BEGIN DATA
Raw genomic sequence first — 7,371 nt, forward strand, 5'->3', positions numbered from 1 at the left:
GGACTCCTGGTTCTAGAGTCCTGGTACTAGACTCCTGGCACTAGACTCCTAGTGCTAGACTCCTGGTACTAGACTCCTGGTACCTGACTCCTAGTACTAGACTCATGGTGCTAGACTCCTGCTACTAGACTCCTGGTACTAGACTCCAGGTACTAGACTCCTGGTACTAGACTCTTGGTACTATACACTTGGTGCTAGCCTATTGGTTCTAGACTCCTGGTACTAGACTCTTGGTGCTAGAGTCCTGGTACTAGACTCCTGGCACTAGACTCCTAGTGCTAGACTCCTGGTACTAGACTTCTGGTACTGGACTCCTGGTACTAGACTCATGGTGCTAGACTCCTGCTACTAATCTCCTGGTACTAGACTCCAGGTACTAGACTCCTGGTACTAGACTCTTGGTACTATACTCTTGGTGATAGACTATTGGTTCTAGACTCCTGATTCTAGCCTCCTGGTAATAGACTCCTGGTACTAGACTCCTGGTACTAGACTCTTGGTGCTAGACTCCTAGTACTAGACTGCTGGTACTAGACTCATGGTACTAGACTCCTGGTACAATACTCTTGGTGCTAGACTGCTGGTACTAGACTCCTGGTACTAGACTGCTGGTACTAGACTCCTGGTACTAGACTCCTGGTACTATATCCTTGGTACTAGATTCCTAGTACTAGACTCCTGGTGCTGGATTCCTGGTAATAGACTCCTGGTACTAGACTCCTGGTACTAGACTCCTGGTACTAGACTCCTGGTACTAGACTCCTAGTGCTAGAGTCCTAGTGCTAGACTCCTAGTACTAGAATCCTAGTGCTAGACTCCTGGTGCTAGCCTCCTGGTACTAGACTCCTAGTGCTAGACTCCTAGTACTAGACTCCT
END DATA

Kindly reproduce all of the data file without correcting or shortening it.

Raw genomic sequence first — 7,371 nt, forward strand, 5'->3', positions numbered from 1 at the left:
GGACTCCTGGTTCTAGAGTCCTGGTACTAGACTCCTGGCACTAGACTCCTAGTGCTAGACTCCTGGTACTAGACTCCTGGTACCTGACTCCTAGTACTAGACTCATGGTGCTAGACTCCTGCTACTAGACTCCTGGTACTAGACTCCAGGTACTAGACTCCTGGTACTAGACTCTTGGTACTATACACTTGGTGCTAGCCTATTGGTTCTAGACTCCTGGTACTAGACTCTTGGTGCTAGAGTCCTGGTACTAGACTCCTGGCACTAGACTCCTAGTGCTAGACTCCTGGTACTAGACTTCTGGTACTGGACTCCTGGTACTAGACTCATGGTGCTAGACTCCTGCTACTAATCTCCTGGTACTAGACTCCAGGTACTAGACTCCTGGTACTAGACTCTTGGTACTATACTCTTGGTGATAGACTATTGGTTCTAGACTCCTGATTCTAGCCTCCTGGTAATAGACTCCTGGTACTAGACTCCTGGTACTAGACTCTTGGTGCTAGACTCCTAGTACTAGACTGCTGGTACTAGACTCATGGTACTAGACTCCTGGTACAATACTCTTGGTGCTAGACTGCTGGTACTAGACTCCTGGTACTAGACTGCTGGTACTAGACTCCTGGTACTAGACTCCTGGTACTATATCCTTGGTACTAGATTCCTAGTACTAGACTCCTGGTGCTGGATTCCTGGTAATAGACTCCTGGTACTAGACTCCTGGTACTAGACTCCTGGTACTAGACTCCTGGTACTAGACTCCTAGTGCTAGAGTCCTAGTGCTAGACTCCTAGTACTAGAATCCTAGTGCTAGACTCCTGGTGCTAGCCTCCTGGTACTAGACTCCTAGTGCTAGACTCCTAGTACTAGACTCCT